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Variation in referral and access to new psychological therapy services by age: an empirical quantitative study

Overview of attention for article published in British Journal of General Practice, June 2017
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About this Attention Score

  • In the top 5% of all research outputs scored by Altmetric
  • Among the highest-scoring outputs from this source (#26 of 1,937)
  • High Attention Score compared to outputs of the same age (97th percentile)
  • High Attention Score compared to outputs of the same age and source (95th percentile)

Mentioned by

news
10 news outlets
blogs
1 blog
twitter
26 tweeters
facebook
3 Facebook pages

Readers on

mendeley
2 Mendeley
Title
Variation in referral and access to new psychological therapy services by age: an empirical quantitative study
Published in
British Journal of General Practice, June 2017
DOI 10.3399/bjgp17x691361
Pubmed ID
Authors

Sophie Pettit, Adam Qureshi, William Lee, Alex Stirzaker, Alex Gibson, William Henley, Richard Byng

Abstract

Older people with common mental health problems (CMHPs) are known to have reduced rates of referral to psychological therapy. To assess referral rates to the Improving Access to Psychological Therapies (IAPT) services, contact with a therapist, and clinical outcome by age. Empirical research study using patient episodes of care from South West of England IAPT services. By analysing 82 513 episodes of care (2010-2011), referral rates and clinical improvement were compared with both total population and estimated prevalence in each age group using IAPT data. Probable recovery of those completing treatment was calculated for each group. Estimated prevalence of CMHPs peaks in 45-49-year-olds (20.59% of population). The proportions of patients identified with CMHPs being referred peaks at 20-24 years (22.95%) and reduces with increase in age thereafter to 6.00% for 70-74-year-olds. Once referred, the proportion of those attending first treatment increases with age between 20 years (57.34%) and 64 years (76.97%). In addition, the percentage of those having a clinical improvement gradually increases from the age of 18 years (12.94%) to 69 years (20.74%). Younger adults are more readily referred to IAPT services. However, as a proportion of those referred, probabilities of attending once, attending more than once, and clinical improvement increase with age. It is uncertain whether optimum levels of referral have been reached for young adults. It is important to establish whether changes to service configuration, treatment options, and GP behaviour can increase referrals for middle-aged and older adults.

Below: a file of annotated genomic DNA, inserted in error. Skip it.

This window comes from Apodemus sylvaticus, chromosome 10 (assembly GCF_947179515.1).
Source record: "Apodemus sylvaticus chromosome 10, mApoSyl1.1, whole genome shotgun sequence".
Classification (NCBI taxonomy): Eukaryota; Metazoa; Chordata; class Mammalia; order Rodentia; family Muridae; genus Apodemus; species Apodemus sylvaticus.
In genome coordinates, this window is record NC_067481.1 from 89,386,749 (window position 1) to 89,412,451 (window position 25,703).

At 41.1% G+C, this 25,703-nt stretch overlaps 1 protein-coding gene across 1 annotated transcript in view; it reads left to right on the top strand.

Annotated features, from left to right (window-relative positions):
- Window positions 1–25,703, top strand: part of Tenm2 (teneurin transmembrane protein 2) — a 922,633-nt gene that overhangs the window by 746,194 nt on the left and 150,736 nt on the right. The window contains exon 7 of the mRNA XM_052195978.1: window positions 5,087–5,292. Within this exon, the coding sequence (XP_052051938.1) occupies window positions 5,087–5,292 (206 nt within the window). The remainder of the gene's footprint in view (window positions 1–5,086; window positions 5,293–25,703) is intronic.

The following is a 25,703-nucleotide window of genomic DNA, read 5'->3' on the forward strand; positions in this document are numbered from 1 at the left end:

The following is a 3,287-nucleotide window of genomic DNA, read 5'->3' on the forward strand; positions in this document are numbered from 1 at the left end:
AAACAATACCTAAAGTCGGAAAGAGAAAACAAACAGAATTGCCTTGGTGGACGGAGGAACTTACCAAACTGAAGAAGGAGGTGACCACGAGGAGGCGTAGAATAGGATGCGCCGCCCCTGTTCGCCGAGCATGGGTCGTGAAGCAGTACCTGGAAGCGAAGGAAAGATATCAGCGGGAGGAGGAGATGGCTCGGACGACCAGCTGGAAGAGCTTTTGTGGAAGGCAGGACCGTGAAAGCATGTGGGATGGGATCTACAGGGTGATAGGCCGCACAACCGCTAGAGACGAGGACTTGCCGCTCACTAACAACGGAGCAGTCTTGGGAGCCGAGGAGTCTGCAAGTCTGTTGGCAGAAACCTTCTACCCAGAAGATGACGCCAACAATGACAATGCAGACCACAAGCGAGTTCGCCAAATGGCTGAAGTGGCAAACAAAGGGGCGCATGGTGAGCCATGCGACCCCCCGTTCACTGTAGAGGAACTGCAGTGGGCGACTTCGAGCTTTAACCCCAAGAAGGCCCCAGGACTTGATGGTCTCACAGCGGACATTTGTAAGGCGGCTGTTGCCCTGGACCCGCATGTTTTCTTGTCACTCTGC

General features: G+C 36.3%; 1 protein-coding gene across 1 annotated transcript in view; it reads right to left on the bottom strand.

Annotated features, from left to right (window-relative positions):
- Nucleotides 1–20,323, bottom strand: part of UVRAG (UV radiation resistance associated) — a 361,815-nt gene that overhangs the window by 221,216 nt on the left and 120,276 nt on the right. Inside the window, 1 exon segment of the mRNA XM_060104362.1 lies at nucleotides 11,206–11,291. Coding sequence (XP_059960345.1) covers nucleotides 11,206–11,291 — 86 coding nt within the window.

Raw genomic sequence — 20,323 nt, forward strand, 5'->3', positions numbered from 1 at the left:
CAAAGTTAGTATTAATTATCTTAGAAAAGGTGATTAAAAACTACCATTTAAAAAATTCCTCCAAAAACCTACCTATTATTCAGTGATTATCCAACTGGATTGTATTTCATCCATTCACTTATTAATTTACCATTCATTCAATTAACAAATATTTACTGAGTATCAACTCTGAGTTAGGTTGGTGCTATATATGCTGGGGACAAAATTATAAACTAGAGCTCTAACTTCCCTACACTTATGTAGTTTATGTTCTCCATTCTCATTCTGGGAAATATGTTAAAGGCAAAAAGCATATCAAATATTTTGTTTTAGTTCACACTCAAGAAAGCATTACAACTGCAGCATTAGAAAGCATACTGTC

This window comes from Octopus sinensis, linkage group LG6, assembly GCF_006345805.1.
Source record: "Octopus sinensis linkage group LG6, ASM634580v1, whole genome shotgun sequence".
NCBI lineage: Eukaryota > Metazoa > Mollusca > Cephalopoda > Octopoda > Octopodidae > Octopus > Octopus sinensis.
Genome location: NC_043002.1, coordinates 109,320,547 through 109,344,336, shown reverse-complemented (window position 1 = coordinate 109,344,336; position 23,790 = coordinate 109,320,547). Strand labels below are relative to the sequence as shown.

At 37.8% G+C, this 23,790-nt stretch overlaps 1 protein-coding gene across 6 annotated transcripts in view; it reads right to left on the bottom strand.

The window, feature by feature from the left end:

Twitter Demographics

The data shown below were collected from the profiles of 26 tweeters who shared this research output. Click here to find out more about how the information was compiled.

Mendeley readers

The data shown below were compiled from readership statistics for 2 Mendeley readers of this research output. Click here to see the associated Mendeley record.

Geographical breakdown

Country Count As %
Unknown 2 100%

Demographic breakdown

Readers by professional status Count As %
Student > Master 1 50%
Student > Ph. D. Student 1 50%
Readers by discipline Count As %
Nursing and Health Professions 1 50%
Computer Science 1 50%

Attention Score in Context

This research output has an Altmetric Attention Score of 109. This is our high-level measure of the quality and quantity of online attention that it has received. This Attention Score, as well as the ranking and number of research outputs shown below, was calculated when the research output was last mentioned on 28 August 2017.
All research outputs
#76,570
of 8,325,192 outputs
Outputs from British Journal of General Practice
#26
of 1,937 outputs
Outputs of similar age
#5,398
of 241,579 outputs
Outputs of similar age from British Journal of General Practice
#4
of 86 outputs
Altmetric has tracked 8,325,192 research outputs across all sources so far. Compared to these this one has done particularly well and is in the 99th percentile: it's in the top 5% of all research outputs ever tracked by Altmetric.
So far Altmetric has tracked 1,937 research outputs from this source. They typically receive a lot more attention than average, with a mean Attention Score of 10.8. This one has done particularly well, scoring higher than 98% of its peers.
Older research outputs will score higher simply because they've had more time to accumulate mentions. To account for age we can compare this Altmetric Attention Score to the 241,579 tracked outputs that were published within six weeks on either side of this one in any source. This one has done particularly well, scoring higher than 97% of its contemporaries.
We're also able to compare this research output to 86 others from the same source and published within six weeks on either side of this one. This one has done particularly well, scoring higher than 95% of its contemporaries.